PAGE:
Another Old Town Trolley experience is Ghosts and Gravestones, a candle-lit ghost tour sharing stories, scares, and history behind the city’s legendary ghost scene. St. Augustine’s supernatural tales have been featured on the Discovery and Travel Channels for years. Some of the places you’ll visit are the Old Jail (est. 1891), Castillo de San Marcos National Monument, and the lighthouse. The Haunted Evening Stroll has been voted Florida’s #1 guided tour in the past.
Money-Saving Tip: Two stops on the Old Town Trolley tour offer free parking, so consider starting your experience from there.
St. Augustine’s Art and Shopping
Lost Art Gallery, on historic George Street, is a place we never miss when in St. Augustine. This fine-art gallery has treasures from around the world, with an awe-inspiring selection. A few of my favorite pieces were by Mary Stevenson Cassatt, Rory Wagner, and Fritz Henle.
Next door, owned by the same family, is Sea Spirits Gallery & Gifts, a store with jewelry and gifts inspired by the sea. Stunning glass creations, sculptures, world-class artwork, and stained glass are some of the incredible selection you will see in this magazine-worthy shop.
Where to Stay
Why not make your visit to St. Augustine even more memorable by staying in the oldest inn in America in the oldest city? The St. Francis Inn is a delightful place to call home on historic St. George Street, within walking distance to almost everything in the town. It offers a variety of accommodations and price ranges.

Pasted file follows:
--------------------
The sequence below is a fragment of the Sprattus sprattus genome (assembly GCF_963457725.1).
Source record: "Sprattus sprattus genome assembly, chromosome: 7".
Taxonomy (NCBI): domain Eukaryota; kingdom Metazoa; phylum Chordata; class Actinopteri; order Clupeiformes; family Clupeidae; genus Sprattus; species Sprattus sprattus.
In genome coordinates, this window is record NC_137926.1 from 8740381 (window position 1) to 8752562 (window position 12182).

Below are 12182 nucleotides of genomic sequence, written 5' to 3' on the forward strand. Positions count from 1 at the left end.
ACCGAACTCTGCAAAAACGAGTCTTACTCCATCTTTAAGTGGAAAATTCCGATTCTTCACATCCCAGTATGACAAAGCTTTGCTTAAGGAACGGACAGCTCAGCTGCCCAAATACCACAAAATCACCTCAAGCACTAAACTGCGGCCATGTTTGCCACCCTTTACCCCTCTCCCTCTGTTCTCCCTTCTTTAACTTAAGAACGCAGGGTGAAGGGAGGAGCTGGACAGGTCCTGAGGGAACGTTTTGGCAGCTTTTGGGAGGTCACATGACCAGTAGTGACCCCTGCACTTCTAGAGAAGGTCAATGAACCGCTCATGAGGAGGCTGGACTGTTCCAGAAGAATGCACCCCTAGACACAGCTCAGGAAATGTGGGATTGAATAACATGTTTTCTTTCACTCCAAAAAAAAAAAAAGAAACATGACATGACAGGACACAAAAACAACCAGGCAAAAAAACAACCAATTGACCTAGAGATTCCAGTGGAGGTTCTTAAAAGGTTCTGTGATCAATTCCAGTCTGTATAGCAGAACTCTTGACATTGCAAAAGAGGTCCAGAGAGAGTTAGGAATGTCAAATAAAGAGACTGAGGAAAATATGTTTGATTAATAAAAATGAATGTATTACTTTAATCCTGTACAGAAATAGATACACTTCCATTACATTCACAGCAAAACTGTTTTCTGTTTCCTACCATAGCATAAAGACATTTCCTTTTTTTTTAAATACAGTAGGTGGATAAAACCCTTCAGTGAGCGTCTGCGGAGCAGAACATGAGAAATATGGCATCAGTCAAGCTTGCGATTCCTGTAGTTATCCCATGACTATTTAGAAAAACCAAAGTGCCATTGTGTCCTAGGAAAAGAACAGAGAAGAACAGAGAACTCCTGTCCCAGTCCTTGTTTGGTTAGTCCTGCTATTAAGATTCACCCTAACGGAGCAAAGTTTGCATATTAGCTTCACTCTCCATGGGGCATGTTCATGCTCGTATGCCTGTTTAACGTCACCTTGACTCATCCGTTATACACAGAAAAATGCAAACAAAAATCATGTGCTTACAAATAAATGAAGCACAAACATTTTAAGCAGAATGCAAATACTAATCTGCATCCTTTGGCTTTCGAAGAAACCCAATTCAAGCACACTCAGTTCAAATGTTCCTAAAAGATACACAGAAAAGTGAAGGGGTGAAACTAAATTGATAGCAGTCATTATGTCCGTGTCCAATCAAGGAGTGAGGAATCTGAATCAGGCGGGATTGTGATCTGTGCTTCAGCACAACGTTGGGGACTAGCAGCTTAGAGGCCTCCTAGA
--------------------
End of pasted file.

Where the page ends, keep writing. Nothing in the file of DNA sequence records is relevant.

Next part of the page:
The St. Francis Inn property is gorgeous, loaded with fragrant blooms, picturesque gardens, a heated swimming pool, an enticing courtyard, and dozens of amenities. A tasty breakfast, all-day coffee, water, and tea, an evening social hour, use of bicycles, and dessert are included in your stay.
If you prefer to stay outside of the hustle and bustle of St. Augustine, there is Grande Villas at Golf World Village, a short drive from I-95. The grounds are perfectly manicured, and it offers an easy check-in. Our tastefully-decorated, modern room had two bedrooms and two baths. Grande Villas has a great arcade, swimming pool, hot tub, and play area for children, but unfortunately, no on-site restaurant.
St. Augustine Photo Gallery